I know Steve from the gym. On the surface he’s a cheeky chappy middle-aged bloke. He’s usually upbeat, happy to chat and easy to talk to. He has a season ticket down the Bluebirds and loves it, the atmosphere and the people. Not so much the football. That’s just a small part of it really. Always simmering with a livewire nervous energy, Steve’s into crude locker room banter and has an eye for the ladies. He’s not stupid.  He has his own successful little business operation and he’s understandably proud of it. Let’s say he’s an electrician, drives a branded van. He’s happily married but doesn’t have that many close work colleagues. He goes to the gym a couple of times a day, partly for the company. He goes to the football, and once or twice a week down the pub. They have a nice detached house in a respectable part of town and go on cruise ship holidays every few months. Fantastic entertainment, bit of sunshine, good honest people.

Steve isn’t politically engaged. He doesn’t watch the news, finds it a bit heavy and posh and depressing. Why bother depressing yourself like that? He does buy The Sun newspaper from time to time and lightly skims over it, enjoys the sport coverage and the celebrity gossip. He uses Facebook a lot and enjoys seeing what all the boys are sharing and talking about. Loves it, actually. Facebook is brilliant. What would he do without Facebook? To be honest Steve doesn’t form his own opinions about much but always finds himself agreeing with people around him, laughing loudly along. They sound confident, like they know what they’re talking about. They’re funny too and it’s a good crack like, you know? Great bunch of lads. Steve finds himself borrowing opinions when he feels the need. From his Dad, from his Facebook, from the lads in the gym. Nothing wrong with that. Don’t we all borrow opinions anyway? At the end of the day, yeah ok, perhaps Steve is a bit of a sheep, quite gullible. His missis always accuses him of being too trusting of people. He’s been fleeced a few times that way.  He’s happy with simple answers that make sense to him. He knows he’s not the brightest in the world. But so what? He doesn’t care. Life is good.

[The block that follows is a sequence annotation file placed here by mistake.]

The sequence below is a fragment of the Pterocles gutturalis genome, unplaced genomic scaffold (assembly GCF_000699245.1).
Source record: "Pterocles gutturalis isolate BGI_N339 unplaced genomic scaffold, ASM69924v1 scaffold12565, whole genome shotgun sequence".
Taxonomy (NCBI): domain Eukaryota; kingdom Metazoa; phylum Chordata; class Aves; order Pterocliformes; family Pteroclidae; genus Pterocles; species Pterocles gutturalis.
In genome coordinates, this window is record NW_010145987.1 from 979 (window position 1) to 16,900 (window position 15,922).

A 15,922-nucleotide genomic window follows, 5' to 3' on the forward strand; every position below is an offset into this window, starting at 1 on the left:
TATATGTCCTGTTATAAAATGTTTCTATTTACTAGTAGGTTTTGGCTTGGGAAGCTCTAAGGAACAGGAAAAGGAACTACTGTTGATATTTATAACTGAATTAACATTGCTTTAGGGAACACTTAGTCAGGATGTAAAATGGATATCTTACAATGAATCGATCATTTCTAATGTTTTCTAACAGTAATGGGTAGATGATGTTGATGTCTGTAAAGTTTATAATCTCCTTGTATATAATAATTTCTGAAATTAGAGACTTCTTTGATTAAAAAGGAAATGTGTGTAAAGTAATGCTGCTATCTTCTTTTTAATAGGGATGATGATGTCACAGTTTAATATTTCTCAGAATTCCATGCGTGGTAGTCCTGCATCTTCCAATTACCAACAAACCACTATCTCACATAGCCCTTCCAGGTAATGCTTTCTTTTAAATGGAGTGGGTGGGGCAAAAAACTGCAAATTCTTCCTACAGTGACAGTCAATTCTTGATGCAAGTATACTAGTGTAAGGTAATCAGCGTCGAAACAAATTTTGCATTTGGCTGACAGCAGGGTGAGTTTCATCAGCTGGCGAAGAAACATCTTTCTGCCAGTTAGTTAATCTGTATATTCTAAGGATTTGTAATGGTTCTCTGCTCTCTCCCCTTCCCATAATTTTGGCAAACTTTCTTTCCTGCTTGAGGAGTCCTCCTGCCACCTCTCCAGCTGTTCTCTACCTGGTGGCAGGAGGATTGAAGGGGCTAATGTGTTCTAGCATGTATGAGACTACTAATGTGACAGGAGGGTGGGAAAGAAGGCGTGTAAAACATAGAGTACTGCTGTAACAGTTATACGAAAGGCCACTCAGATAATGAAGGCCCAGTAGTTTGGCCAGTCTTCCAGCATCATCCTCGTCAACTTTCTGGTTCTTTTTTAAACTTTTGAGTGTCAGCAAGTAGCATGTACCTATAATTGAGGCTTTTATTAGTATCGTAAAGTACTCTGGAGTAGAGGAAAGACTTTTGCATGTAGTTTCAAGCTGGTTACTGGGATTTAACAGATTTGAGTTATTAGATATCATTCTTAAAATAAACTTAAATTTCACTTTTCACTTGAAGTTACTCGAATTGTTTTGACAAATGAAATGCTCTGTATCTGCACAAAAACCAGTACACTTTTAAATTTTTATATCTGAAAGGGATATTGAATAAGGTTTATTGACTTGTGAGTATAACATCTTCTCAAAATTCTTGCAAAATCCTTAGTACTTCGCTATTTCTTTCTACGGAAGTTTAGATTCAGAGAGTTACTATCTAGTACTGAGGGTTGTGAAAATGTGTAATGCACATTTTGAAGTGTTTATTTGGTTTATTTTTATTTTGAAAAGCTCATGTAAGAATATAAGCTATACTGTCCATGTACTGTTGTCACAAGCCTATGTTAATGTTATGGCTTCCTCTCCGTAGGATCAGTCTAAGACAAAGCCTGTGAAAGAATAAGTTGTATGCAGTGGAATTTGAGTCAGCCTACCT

On his own Steve is pretty harmless, a nice guy.